For many years, procurement has occupied a Cinderella place within corporate structures, especially within the public sector and central government which, despite overt multi-party commitment, has consistently failed to invest adequately in the vendor selection discipline.
Complex bids such as those which result in rail network franchise contracts require forensic analysis to ensure ultimate value for money.
The recent Virgin/First Group tender review concerning the West Coast franchise allegedly reveals shortcomings in assessments of passenger numbers, inflation and risk assessment, resulting in flaws in the “recommendation for award” made to ministers.
While ministers must be held ultimately culpable, their primary guilt is not that they rubber-stamped flawed recommendations, but that they have persistently failed to construct competent procurement machinery viz people and process, necessary to provide cost effective solutions for the UK taxpayer.
The utter shambles the Department for Transport (DfT) made of running the West Coast rail competition raises concerns about the wider rail franchise programme. In the private sector (except for banks) there would be sackings but, although some are suspended, the civil servants will simply be reassigned and retain their fabulous pensions.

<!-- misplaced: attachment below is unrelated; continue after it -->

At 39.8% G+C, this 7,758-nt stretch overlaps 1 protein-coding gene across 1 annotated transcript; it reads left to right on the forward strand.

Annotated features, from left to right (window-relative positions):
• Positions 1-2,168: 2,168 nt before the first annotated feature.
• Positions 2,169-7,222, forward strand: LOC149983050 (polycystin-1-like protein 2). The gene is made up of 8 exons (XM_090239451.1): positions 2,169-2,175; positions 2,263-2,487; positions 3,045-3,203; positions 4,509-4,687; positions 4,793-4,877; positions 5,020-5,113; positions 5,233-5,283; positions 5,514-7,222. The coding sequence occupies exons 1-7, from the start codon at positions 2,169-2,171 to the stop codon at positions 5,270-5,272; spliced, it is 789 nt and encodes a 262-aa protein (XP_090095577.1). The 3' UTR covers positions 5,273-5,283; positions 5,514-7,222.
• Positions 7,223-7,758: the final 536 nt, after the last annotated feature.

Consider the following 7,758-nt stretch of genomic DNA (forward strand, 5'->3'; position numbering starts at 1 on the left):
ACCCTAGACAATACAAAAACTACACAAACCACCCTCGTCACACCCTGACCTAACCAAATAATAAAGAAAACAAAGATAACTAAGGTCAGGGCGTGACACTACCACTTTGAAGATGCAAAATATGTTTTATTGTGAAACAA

I do, however, have some sympathy for anyone trying to follow the Byzantine rules of a procurement process set up during the watch of the micro-managing Gordon Brown. Given highly specific and inflexible terms of reference, they were probably ordered not to question either the rules of the game or any bid beyond its most obvious gaffes.
I recall reading the DfT’s specifications for high-speed train replacement and wondering, as a physicist, whether an engineer had even glanced at it – so other inadequacies exist.
(Dr) John Cameron
THE announced revision of the tendering process over the West Coast rail line doesn’t surprise me. When he was opening Edinburgh’s Norton House Hotel at a breakfast party in 1987, I cheekily asked Virgin boss Richard Branson: “What’s the secret of becoming a millionaire?”
He looked up to the ceiling, thought for a moment, and said with a broad smile: “Never take ‘no’ for an answer.” I don’t doubt the present situation is a result of his following his own advice.
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